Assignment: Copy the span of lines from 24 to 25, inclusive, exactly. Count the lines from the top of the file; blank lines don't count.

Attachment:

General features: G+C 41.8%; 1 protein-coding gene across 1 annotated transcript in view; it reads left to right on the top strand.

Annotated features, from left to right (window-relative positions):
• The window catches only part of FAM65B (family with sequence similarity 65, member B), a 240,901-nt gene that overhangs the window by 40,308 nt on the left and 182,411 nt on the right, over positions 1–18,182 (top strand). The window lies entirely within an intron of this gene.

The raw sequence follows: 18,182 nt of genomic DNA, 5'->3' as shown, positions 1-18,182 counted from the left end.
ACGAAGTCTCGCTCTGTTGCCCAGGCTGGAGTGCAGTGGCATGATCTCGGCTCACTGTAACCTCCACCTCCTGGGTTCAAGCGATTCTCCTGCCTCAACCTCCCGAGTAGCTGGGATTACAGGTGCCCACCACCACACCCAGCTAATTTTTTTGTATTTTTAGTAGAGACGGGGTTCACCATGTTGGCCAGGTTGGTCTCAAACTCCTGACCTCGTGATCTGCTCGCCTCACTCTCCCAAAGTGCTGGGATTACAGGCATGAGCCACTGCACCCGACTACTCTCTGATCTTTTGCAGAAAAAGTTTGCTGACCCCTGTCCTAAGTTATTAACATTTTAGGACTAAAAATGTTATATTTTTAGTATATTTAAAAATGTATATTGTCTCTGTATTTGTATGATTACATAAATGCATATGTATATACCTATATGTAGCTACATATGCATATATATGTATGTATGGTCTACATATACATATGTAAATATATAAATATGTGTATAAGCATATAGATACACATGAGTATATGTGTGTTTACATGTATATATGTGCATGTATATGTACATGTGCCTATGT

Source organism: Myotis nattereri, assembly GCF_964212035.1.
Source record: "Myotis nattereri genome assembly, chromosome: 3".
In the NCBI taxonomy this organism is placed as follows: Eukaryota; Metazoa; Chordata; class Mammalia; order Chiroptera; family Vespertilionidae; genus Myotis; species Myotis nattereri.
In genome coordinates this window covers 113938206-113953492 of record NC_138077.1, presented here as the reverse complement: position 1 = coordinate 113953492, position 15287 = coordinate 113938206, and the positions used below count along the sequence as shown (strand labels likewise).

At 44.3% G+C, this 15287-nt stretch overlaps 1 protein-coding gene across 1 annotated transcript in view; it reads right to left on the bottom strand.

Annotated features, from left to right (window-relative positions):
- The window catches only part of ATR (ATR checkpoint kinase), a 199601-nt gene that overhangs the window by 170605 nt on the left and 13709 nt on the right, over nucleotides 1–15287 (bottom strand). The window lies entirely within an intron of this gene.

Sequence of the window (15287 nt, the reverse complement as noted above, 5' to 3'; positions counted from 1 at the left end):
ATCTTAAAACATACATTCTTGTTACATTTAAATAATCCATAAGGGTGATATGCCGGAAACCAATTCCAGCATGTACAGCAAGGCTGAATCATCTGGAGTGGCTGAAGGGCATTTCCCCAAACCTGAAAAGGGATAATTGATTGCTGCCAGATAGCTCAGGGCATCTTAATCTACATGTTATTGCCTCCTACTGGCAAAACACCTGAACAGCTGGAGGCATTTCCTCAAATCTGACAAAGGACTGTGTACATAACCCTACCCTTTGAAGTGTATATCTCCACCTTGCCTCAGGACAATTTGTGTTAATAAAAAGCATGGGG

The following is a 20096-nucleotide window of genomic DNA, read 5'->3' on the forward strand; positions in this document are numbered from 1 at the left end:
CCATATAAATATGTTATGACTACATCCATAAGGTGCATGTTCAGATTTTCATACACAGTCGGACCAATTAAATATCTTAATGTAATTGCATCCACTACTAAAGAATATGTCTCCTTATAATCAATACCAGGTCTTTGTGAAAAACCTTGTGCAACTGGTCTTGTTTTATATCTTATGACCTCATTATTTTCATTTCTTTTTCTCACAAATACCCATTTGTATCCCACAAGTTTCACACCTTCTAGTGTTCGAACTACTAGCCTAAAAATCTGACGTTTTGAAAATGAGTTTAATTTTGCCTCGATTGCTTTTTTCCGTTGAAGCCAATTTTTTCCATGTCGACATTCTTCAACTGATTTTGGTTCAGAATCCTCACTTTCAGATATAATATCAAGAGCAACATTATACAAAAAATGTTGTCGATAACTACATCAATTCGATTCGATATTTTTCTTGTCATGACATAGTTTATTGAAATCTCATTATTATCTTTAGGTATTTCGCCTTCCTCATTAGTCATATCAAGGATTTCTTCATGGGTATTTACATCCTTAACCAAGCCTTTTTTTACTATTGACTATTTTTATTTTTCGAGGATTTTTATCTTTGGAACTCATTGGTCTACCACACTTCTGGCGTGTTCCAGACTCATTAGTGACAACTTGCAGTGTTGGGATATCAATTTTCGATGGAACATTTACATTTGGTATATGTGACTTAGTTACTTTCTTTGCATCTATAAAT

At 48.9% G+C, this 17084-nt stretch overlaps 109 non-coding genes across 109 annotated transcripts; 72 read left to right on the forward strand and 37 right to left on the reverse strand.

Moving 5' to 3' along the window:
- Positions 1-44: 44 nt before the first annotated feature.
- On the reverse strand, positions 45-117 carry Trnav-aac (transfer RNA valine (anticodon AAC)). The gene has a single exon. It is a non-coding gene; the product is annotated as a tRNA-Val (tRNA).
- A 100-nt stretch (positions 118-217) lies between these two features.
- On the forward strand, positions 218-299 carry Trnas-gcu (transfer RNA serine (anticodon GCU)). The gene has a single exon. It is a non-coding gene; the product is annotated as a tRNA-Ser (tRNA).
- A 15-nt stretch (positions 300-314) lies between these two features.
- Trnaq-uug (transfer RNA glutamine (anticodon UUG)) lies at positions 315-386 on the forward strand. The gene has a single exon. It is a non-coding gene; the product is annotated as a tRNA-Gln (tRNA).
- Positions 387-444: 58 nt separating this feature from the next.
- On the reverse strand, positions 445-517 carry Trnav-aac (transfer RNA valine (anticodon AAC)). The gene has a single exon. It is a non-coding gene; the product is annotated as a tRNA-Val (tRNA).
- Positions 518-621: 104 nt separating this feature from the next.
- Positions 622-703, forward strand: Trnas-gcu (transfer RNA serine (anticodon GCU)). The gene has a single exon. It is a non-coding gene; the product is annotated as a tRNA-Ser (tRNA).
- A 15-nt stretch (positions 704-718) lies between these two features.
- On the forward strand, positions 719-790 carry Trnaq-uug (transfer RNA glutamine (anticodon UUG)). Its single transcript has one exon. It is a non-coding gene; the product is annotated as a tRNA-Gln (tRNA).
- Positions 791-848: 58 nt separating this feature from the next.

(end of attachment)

- Trnaq-uug (transfer RNA glutamine (anticodon UUG)) lies at positions 315-386 on the forward strand. The gene has a single exon. It is a non-coding gene; the product is annotated as a tRNA-Gln (tRNA).
- Positions 387-444: 58 nt separating this feature from the next.